I feel those words deeply in this moment. Our world is certainly on fire; Memphis is on fire. … I feel called to serve my City in this moment.”

Something Memphians might not be aware of is that the City Council is a nonpartisan body, confronting different issues than national partisan ones.
“We must address our community’s safety, infrastructure, and economic development. These are not partisan issues,” she explained. “They are human issues that affect all of us, each and every day, and require leaders who will listen closely to residents, bring together the stakeholders, and then work diligently to move Memphis forward.”

Meggan believes she can usher in positive change with accessible, communicative, and thoughtful leadership, noting several complex problems Memphis faces, including community safety and economic opportunity.

“Communities that have begun to make progress in these areas are showing that partnerships between multiple agencies – including the police, other government entities, and community organizations of multiple sizes – are critical to partnering intervention and prevention,” she said. “We must both respond to current levels of crime and also address prevention efforts for Memphis to become a city where we can all live, work, and raise our children in safety.”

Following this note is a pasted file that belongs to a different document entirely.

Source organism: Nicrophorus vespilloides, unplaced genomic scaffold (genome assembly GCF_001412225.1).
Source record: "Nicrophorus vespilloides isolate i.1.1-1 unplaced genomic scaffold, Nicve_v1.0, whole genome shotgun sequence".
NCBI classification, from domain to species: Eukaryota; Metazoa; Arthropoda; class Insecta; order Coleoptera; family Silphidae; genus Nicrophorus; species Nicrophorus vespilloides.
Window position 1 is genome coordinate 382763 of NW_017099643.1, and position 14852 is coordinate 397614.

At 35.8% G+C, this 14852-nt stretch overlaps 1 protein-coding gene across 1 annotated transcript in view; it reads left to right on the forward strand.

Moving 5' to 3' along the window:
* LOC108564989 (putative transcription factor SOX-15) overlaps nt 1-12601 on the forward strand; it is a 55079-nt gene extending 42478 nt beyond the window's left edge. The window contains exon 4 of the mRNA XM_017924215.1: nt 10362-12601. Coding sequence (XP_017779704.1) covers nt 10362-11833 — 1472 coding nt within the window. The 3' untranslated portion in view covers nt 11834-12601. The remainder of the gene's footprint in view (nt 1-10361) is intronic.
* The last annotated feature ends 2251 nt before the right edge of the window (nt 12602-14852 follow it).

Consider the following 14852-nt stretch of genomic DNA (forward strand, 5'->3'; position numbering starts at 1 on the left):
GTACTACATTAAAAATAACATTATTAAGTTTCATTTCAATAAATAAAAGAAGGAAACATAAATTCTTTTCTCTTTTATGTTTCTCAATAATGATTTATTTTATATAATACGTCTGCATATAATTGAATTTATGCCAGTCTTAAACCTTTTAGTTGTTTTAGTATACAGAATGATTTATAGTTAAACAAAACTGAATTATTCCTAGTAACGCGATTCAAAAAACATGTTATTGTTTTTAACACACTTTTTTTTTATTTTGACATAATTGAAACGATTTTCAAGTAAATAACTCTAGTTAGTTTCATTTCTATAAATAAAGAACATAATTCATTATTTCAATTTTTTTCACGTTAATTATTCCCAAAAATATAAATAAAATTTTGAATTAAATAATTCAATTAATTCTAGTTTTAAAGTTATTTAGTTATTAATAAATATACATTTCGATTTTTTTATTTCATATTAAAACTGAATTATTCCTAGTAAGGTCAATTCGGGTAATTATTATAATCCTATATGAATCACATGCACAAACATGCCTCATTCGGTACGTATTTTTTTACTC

She adds that improving literacy, public transit to jobs, and affordable housing can help alleviate long-term poverty and reduce violence. Those efforts, along with hospital- and school-based interventions and robust re-entry supports, can reduce violent crime, as is the case in other cities that have adopted those comprehensive strategies. Investments in areas that impact safety also build up Memphis’ ability to attract and maintain major employers and prepare workers for the jobs our city needs to grow and thrive.